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Author's profile photo Bob Caswell

Employees Already Eager to Go Mobile at Work

WorkManagerExample3.pngA colleauge pointed me to an interesting study in which companies were asked questions about various trends in the post-PC work environment, including a question on which types of “alternative endpoint computing devices” (i.e., devices not considered desktop computers) are in demand by users for completing work-related tasks. Perhaps not surprisingly, smartphones top the list followed by tablets.

This follows earlier trends we’ve discussed here before, like the fact that mobile devices are now outselling PCs nearly 3 to 1 or how Google’s Android has reached one billion users in under five years. Clearly mobile computing is here to stay, and it appears mobile users want to take advantage of this trend not only as consumers but also as employees on the job.

This mobile ubiquity is good news for IT teams that often fret over the high cost that can be associated with user adoption of any major shift in the computing paradigm. But in this case, the workforce is already so familiar with touch inputs, mobile apps, and overall gesture-based computing. There has never been a better time to take advantage of such widespread tacit knowledge while simultenously increasing productivity and giving employees the tools they already want for the job at hand.

SAP knows this and wants to enable quickly and efficiently this process of employees “going mobile” in the enterprise. For example, SAP Work Manager is a SAP mobile app focused on Enterprise Asset Managment (EAM) that faciliates the maintenance, inspection, and repair of mission-critical assets. Think of any employee out in the field who does some kind of maintenance work or repair. It allows these field workers to be more productive by cutting out the need for return office trips and physical paperwork.

The offline, non-mobilized world requires many manual steps including printing out of forms, collating & stapling requests, distribution of assignments to work areas, etc. This is then followed by the field worker needing to return to the office after a completed task in order to turn in paperwork orders and allow for admin personnel to key in work order details into the system.

But SAP Work Manager eliminates the need for so many steps and automates much of these processes through workers in the field having a direct connection to their enterprise systems (see graphic below). This paperless workflow allows for a significant gain of work time per worker per day, provides access to all data while in the field, and eliminates the need for re-keying information into multiple systems. All this leads to a a 47% increase in productivity.


But what does it take to get to that end state of increased productivity through a mobilized workforce? SAP knows that different customers have different business and technical needs for implementing SAP Work Manager. That’s why the most common scenarios have been put together as a rapid-deployment solution (RDS) inclusive of best practices, preconfigured software and services, tools, end-user guides, and educational materials. This SAP Work Manager RDS allows for go live to happen in as little as 5 weeks! And even in that short timeframe, there are still customization options.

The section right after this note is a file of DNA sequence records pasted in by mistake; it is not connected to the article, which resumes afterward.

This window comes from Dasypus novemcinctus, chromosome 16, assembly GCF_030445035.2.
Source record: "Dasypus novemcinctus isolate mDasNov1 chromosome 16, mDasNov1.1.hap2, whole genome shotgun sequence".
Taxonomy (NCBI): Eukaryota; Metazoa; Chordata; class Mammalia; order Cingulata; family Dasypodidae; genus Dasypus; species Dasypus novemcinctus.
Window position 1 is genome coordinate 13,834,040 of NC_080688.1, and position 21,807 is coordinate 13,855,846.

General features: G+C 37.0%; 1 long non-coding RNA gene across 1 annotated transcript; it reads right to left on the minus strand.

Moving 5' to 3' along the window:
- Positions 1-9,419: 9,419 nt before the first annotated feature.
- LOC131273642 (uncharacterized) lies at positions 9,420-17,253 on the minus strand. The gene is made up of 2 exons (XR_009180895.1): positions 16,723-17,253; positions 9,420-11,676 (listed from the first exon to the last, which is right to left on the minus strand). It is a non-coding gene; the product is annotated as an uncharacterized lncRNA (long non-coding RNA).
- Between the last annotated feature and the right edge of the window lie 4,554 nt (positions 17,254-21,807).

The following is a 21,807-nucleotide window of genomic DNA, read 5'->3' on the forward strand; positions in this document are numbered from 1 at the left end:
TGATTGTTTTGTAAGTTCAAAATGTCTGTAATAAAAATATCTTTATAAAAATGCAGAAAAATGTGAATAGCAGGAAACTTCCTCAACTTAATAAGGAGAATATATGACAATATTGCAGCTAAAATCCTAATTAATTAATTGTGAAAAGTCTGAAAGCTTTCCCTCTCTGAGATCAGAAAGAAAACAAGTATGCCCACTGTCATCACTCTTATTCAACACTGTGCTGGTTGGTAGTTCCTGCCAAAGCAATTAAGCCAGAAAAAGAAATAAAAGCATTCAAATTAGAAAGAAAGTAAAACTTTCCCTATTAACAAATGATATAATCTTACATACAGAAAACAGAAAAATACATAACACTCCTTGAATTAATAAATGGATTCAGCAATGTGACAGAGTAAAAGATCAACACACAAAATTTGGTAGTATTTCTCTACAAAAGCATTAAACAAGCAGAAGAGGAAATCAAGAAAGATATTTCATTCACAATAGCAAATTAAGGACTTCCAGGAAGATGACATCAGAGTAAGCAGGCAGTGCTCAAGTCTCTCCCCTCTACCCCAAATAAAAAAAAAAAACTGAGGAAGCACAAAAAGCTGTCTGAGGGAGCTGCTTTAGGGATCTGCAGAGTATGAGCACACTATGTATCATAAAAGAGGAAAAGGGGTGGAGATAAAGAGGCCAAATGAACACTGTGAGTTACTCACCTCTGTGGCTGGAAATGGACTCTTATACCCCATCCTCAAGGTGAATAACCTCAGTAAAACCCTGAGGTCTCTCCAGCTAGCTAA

So to sum up: as a result of employee enthusiasm for going mobile at work combined with SAP’s drive to make mobile solution implementations as painless (yet still flexible) as possible, now may be the time to consider going mobile. For more details on the SAP Work Manager RDS, check out the SAP Work Manager RDS page on the SAP Service Marketplace or feel free to leave a question or comment below.

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      Author's profile photo Former Member
      Former Member

      Hi Bob,

      Yeah i am agreeing with your point. Now all the employees are targeting on Go Mobile options only.

      Thanks for the good analysis.


      Chandra Sekhar.

      Author's profile photo Andreas Muno
      Andreas Muno

      Brilliant blog, Bob.

      Now, does that mean workers are not only more eager to go mobile at work, but also eager to work when mobile? In my experience, traveling for business has its wait times, queues, in-between time slots, where everyone is on their smart phones or tablets, checking emails and replying to them, reading business content, preparing presentations, tweeting about conference experiences, blogging about the latest innovation. That way, travel time that used to be wasted from the employer's perspective became productive time, creating more value for the company.

      If I got you right, you are suggesting that SAP's rapid-deployment solutions for enterprise mobility help unlock that value faster...  

      Author's profile photo Bob Caswell
      Bob Caswell
      Blog Post Author

      Thanks, Andreas, you raise some good points. I believe workers nowadays appreciate employers who provide them with the tools to enable flexibility. That is, employees may not always be as eager to work when mobile (because that runs the risk of turning into a work/life balance issue wherein employees can feel they're connected to the office 24/7).

      However, if framed in the context of flexibility, there are studies that suggest both employees and employers can produce better results from the ability of employees to take advantage of previously untapped "downtime" (such as the examples you cite) in exchange for employers' willingness to loosen up in terms of the status quo 8-5, chained-to-desk work paradigm of the 20th century.

      In any event, yes, SAP's rapid-deployment solutions for enterprise mobility are definitely designed to unlock these value-creating options very quickly.